Fly or human?

The data came back from Genewiz with high marks, but it still needed to be tested to verify that it was, in fact, fruit fly DNA and not from some other source (human cells or yeast, for example). To do this, Govindarajan compared the millions of snippets, or “reads,” of DNA to the reference Drosophila melanogaster genome (published as one of the first whole genome sequences two years before Govindarajan was born). Snippets that didn’t find a match against the fruit fly were compared to other genomes to determine their source.

The next step was an alignment that “takes all the reads, which are just randomly located everywhere, and it tries to say, ‘Where is this read found within the genome?’” Govindarajan explains. “We were really only expecting something like 60% of the reads to align, but we got over 97%,” an indication that the data was extremely high quality.

After that, the focus turned to matching the validated reads against specific locations in the genome. This exercise generated the whole genome sequence. Based on that, Govindarajan could undertake the process of mapping transposable elements and research differences between StanEx-1 and the reference genome.

Surprising findings

On June 1 at 4:30 p.m., more than 20 people sign on to Zoom to watch Govindarajan present his project. Kim and Kockel from Stanford are there, along with Exeter faculty and staff, a handful of Exeter students, and teachers from other schools involved in the StanEx project.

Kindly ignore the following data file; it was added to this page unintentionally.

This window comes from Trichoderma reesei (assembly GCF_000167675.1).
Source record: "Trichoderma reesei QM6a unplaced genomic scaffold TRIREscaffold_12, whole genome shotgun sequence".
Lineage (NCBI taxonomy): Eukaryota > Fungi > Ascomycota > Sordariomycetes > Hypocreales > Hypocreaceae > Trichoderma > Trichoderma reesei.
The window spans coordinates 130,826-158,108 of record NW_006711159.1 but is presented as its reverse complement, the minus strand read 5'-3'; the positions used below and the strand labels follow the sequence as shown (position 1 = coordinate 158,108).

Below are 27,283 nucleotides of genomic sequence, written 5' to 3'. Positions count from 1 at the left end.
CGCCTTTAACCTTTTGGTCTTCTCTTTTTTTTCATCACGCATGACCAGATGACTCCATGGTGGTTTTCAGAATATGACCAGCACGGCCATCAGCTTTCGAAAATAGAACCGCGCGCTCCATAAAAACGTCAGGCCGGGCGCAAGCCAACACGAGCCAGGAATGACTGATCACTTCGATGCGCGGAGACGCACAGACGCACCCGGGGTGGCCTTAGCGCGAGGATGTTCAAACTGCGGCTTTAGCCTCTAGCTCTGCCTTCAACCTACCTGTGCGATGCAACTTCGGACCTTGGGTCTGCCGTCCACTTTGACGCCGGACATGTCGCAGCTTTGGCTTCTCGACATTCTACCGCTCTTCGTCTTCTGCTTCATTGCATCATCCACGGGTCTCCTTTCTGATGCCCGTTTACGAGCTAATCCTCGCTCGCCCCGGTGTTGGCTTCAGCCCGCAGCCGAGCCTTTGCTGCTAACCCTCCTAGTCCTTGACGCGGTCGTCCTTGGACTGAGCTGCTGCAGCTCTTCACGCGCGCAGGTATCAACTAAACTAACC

Ten minutes in, Govindarajan, wearing glasses and an open-necked light-blue shirt, shows visible excitement as he ramps up to his findings. He compares the quest for the hot spot to sailing into a tiny island in the ocean. We discovered the island by chance, he explains, while making the insertions in the StanEx-1 stocks. With the StanEx-1 whole genome sequence, it’s as if “we’ve taken a satellite image of the entire ocean and we were able to find this island at exactly the spot where we expected it. That lets us know that our entire process is working.”

Sanath Govindarajan on a Zoom call with Exeter faculty and students.

With the proof of process established, Govindarajan announces that he has discovered two unpredicted characteristics in the DNA, both of which he hopes to research further over the summer. The first is that the StanEx-1 strain has significant differences (more than 200 new transposable elements) when compared to the published Drosophila melanogaster genome, a finding that surprised even the scientists at Stanford. The second is that there is evidence of possible other attractor sites, in addition to the known hot spot, within the StanEx-1 line.